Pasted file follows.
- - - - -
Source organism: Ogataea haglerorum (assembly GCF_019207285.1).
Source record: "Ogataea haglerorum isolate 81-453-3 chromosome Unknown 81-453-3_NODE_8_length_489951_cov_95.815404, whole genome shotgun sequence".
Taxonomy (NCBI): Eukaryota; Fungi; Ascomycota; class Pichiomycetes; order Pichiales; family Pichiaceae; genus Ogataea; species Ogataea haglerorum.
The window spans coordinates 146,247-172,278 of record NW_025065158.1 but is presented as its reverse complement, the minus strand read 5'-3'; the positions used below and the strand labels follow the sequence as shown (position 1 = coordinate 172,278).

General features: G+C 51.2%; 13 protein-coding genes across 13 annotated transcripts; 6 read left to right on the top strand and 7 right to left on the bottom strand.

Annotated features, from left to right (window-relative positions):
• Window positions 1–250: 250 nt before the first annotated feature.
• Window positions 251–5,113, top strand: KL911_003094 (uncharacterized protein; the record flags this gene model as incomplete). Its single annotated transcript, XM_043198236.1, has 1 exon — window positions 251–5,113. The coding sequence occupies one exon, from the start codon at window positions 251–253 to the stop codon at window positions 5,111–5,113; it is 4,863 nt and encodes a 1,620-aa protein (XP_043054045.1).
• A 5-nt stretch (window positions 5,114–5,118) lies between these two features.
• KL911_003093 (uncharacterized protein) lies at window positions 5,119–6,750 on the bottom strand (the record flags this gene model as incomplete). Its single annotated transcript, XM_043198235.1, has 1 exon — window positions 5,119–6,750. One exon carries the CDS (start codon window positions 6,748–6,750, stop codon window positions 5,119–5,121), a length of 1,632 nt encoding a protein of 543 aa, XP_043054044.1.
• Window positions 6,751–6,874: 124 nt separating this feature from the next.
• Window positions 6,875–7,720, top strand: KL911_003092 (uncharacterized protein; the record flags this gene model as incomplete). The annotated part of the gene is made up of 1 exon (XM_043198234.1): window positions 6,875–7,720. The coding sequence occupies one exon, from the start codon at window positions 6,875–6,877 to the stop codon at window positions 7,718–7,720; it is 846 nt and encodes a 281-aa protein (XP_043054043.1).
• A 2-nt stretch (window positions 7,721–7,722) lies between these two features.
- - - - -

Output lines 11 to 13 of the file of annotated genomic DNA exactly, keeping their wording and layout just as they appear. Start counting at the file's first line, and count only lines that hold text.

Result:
• Window positions 6,751–6,874: 124 nt separating this feature from the next.
• Window positions 6,875–7,720, top strand: KL911_003092 (uncharacterized protein; the record flags this gene model as incomplete). The annotated part of the gene is made up of 1 exon (XM_043198234.1): window positions 6,875–7,720. The coding sequence occupies one exon, from the start codon at window positions 6,875–6,877 to the stop codon at window positions 7,718–7,720; it is 846 nt and encodes a 281-aa protein (XP_043054043.1).
• A 2-nt stretch (window positions 7,721–7,722) lies between these two features.